To prepare for the iconic role of troublemaker Randle P. McMurphy in Ken Kesey's counter-culture classic 'One Flew Over The Cuckoo's Nest', actor Anthony Gooley went back to the source material.
“The book adds a lot of layers, symbols and motifs you don’t necessarily get just reading the play or seeing the film,” Anthony says. “The book is actually told from the perspective and inner monologue of 'Chief' so it’s a completely different take on the narrative. It’s quite surreal and heightened the language Ken Kesey uses; there's a lot of metaphor and it adds a lot of layers to what can seem quite straightforward on the page.”
The latest production by Sport For Jove Theatre Company, 'One Flew Over The Cuckoo's Nest' is a story about sanity, society and the danger of being an original. Originally published in 1962, it was adapted into a Broadway play in 1963 then into a film in 1975 starring Jack Nicholson, whose performance came to define the role of McMurphy.
Set in a brutalist mental institution run by the sadistic Nurse Ratched, the story follows the disruptive antics of the rebellious McMurphy as he rages against the machine to retain his sense of identity and resist conformity.
“The book and the play really explore the concept of ‘the combine’ and to me it’s a similar concept to what they explore in 'The Matrix' films,” Anthony says. “This idea of the invisible mechanism of capitalist society that controls us; we think we’re living free lives when in actual fact we’re part of a meticulously controlled system. It’s Chief who speaks about that and explores that metaphor a lot within the book to the extent you see his machinery and cogs coming out of the walls and all the medications. It’s quite fascinating to read.”
Told from the perspective of 'Chief' Bromden – a half-native American Indian who presents as deaf and mute – 'One Flew Over The Cuckoo's Nest' is a seminal exploration of how society mistreats and alienates those deemed as different or abnormal.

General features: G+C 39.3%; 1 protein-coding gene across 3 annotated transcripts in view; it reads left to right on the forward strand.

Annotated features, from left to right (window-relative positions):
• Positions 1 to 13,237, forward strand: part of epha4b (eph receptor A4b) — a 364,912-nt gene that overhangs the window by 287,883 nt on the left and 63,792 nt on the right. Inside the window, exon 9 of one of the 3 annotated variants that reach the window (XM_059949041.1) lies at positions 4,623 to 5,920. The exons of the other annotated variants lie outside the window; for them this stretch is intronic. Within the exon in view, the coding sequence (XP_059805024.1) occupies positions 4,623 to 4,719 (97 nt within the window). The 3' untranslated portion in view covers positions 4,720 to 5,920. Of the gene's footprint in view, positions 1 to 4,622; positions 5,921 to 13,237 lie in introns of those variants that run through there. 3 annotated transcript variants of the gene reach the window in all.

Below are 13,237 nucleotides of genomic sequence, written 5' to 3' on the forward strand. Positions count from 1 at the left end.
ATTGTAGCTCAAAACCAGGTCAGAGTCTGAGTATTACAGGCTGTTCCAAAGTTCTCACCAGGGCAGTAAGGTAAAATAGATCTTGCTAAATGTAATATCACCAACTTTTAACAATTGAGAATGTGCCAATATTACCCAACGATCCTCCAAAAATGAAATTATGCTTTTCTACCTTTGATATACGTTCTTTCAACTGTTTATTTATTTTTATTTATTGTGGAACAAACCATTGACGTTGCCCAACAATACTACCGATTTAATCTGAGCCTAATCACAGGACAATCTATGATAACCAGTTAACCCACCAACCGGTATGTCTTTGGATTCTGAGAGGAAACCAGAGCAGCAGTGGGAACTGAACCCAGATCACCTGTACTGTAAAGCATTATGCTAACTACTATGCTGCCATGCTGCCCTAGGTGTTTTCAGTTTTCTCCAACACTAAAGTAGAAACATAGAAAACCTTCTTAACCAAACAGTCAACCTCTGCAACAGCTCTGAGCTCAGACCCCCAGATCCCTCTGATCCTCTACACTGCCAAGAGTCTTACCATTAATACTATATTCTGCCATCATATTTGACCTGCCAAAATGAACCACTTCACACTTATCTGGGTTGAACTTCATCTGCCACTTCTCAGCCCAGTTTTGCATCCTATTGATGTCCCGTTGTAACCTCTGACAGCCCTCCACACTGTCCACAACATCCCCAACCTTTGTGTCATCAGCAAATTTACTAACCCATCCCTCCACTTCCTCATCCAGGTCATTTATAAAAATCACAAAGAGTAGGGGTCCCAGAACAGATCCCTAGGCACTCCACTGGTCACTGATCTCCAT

“I guess the system beats McMurphy in the end,” Anthony says. “He’s the guy who represents the instinctiveness and wildness of the human spirit. He’s spent his whole life being transient and moving at a million miles an hour and fighting against this system but eventually as hard and as fast as he goes he can’t beat it in the end.”
Up against the might and passion of the inimitable Jack Nicholson, Anthony says that although he wants to bring his own interpretation to the character, there's little point trying to alter his performance just for the sake of being different.
“Nicholson's performance of the role is iconic and Jack is such an idiosyncratic personality, so obviously you want to bring something fresh to it. So if I can do something aesthetically, physically or vocally that is different from Jack, that is ideal,” he says.
“I'm also not so foolish as to try and create something radically different purely for the sake of actor’s vanity. Nicholson did completely embody the essence of that character and if you try to veer away from that too far just for the sake of your own ego, then I think it would become something else other than Randle P. McMurphy.”